With eye on '08, Republicans scrutinize Democratic votes

Two months after their midterm election defeat, Republicans have begun to monitor the campaign pledges and voting behaviors of centrist and newly elected Democrats in hope of eroding their support in November 2008.

Republicans leaders believe this could pressure Democrats to desert their party in favor of a conservative agenda, making it harder for their leaders to corral the diverse caucus.

“Messages resonate differently by region,” said a Republican leadership aide. “[Republicans] are going to be a constant headache for Democrats whose conservative rhetoric has gone through the Pelosi agenda wringer.”

For the past two weeks, the GOP has introduced motions to recommit Democratic proposals on implementing provisions of the 9/11 Commission Report recommendations, increasing the minimum wage, and changing Medicare Part D price controls.

While all GOP alternatives voted on thus far have failed by partisan margins, Republicans cite the failure of some Democrats to support the measures as a sign that they are straying from their promises.

On Tuesday, the names of dozens of Democrats who voted for Republican legislation in the past or made promises during their campaign that Republicans believe supported a more conservative agenda were listed in a document distributed to reporters by the Republican Conference.

Two new members, Reps. Brad Ellsworth (D-Ind.) and Heath Shuler (D-N.C.), were singled out repeatedly because their districts are traditionally Republican strongholds.

“My promise to represent Hoosiers of the 8th district comes before anything else,” Ellsworth said. “I wish they spent more time targeting the problems of this country than targeting me.”

A spokesman for Shuler did not return calls for comment.

The first item listed was the implementation of the 9/11 recommendations. Republicans rallied against a part of the legislation, saying the Democrats were giving the U.N. too much authority over some aspects of U.S. foreign policy. They singled out 15 Democrats who either voted for a resolution that called for U.N. reform or had won the seat of a member who voted for the measure.

Of these, only Reps. Gene Taylor (D-Miss.) and Jim Marshall (D-Ga.) sided with Republicans.

Democrats argue that the legislation in no way limits the U.S. government’s ability to protect the country. 

Drew Hammill, a spokesman for Speaker Nancy Pelosi (D-Calif.), said the Speaker was unconcerned about the GOP tactic, and countered by citing the final passage of the 9/11 Commission provisions, where 68 Republicans crossed over to vote with the Democratic Caucus.

“If yesterday’s motion to recommit is an example of their policy alternatives, they are in trouble,” he said. 

When asked whether Pelosi was worried about Democrats voting for Republican motions, Hammill responded, “She has told members to vote with their conscience, their constituents and the Constitution.”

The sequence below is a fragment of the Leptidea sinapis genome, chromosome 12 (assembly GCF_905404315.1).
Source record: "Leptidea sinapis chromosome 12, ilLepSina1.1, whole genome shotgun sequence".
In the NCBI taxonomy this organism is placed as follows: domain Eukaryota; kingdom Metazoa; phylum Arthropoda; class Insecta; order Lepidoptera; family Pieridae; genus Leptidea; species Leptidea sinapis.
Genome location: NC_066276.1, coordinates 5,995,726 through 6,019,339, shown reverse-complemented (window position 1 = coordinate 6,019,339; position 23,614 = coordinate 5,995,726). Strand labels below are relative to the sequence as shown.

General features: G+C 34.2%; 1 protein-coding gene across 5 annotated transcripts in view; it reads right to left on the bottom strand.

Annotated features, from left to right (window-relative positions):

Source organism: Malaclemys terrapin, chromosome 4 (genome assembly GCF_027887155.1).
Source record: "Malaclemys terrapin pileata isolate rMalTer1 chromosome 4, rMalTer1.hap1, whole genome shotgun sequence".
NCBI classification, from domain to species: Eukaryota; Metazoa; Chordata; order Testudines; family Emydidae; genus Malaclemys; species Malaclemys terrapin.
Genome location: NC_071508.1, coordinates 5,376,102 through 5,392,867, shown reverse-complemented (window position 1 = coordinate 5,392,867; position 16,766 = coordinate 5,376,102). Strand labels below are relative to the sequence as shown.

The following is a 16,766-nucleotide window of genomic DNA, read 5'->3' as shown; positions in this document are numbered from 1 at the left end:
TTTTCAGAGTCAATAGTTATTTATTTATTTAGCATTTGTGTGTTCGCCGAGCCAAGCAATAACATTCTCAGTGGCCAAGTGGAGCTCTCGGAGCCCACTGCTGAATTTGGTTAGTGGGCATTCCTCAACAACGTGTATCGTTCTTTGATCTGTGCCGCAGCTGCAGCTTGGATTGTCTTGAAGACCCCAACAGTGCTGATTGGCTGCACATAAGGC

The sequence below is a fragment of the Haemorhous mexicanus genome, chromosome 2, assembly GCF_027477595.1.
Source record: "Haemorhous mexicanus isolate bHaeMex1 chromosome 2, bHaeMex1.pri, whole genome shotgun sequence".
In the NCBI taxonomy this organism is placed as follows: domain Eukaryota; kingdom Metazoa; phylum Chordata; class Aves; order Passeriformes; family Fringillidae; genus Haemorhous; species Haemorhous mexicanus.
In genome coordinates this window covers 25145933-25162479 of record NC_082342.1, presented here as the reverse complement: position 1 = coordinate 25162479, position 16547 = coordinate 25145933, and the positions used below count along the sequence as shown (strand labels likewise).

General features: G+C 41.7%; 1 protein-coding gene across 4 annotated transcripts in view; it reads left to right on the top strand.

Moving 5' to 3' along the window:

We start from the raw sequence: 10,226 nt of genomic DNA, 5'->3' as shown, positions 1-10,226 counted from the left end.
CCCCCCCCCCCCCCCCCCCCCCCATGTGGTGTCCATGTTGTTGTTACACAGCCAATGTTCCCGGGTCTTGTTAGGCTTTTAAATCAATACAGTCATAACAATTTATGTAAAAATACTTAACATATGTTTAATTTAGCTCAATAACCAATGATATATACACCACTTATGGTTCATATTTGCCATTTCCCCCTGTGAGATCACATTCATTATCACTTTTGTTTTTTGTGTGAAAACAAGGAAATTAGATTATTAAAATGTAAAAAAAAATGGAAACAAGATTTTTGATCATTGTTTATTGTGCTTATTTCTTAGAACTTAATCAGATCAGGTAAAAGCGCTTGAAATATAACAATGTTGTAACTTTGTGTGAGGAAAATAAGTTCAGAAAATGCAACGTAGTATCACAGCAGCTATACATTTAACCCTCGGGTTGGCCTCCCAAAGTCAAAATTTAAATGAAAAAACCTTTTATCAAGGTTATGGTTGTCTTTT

Republicans are challenging members from business-heavy districts on the proposed increase of minimum wage, which they say will hurt small businesses.

Democrats who voted for the Republican minimum-wage bill, such as Rep. Melissa Bean (D-Ill.), are among 25 Democrats listed. Rep. Tim Mahoney (D-Fla.), who replaced Rep. Mark Foley (R-Fla.), is the sole freshman on the list and is identified as coming from a “pro–business Bush district.”

Brian Herman, a spokesman for Bean, an original cosponsor on the Democrat minimum-wage bill, said the congresswoman supports small business and her record is proven.

“This will help small business in Illinois,” Herman said, explaining that since Illinois has a higher minimum wage than many states, the measure will “help level the playing field.”

Despite their efforts to discourage Democrats from supporting the measure, 82 Republicans voted for the passage of the minimum-wage bill. The final vote on the measure totaled 315 to 116.

Finally, Republicans listed 11 Democrats who voted for the Medicare Part D, including Reps. Bud Cramer (D-Ala.) and Marshall, and included the names of five members who they say have no voting record on the provision.

Seventeen fiscally conservative Democrats who voted against the Republican motion that condemned the so-called “pay-go” provision in the bill were criticized for failing to prevent raising taxes.  

The Democratic bill, these critics argue, would force the Congress to find another source of revenue, which Republicans say would inevitably result in tax increases.

Republicans listed 17 members of the 109th Congress and two new members who signed pledges not to increase taxes, implying those members voted along partisan lines.

More than 30 members were listed, Republicans say, who voted for Republican-backed small business initiatives in the 109th Congress but voted against Republican alternatives last week.

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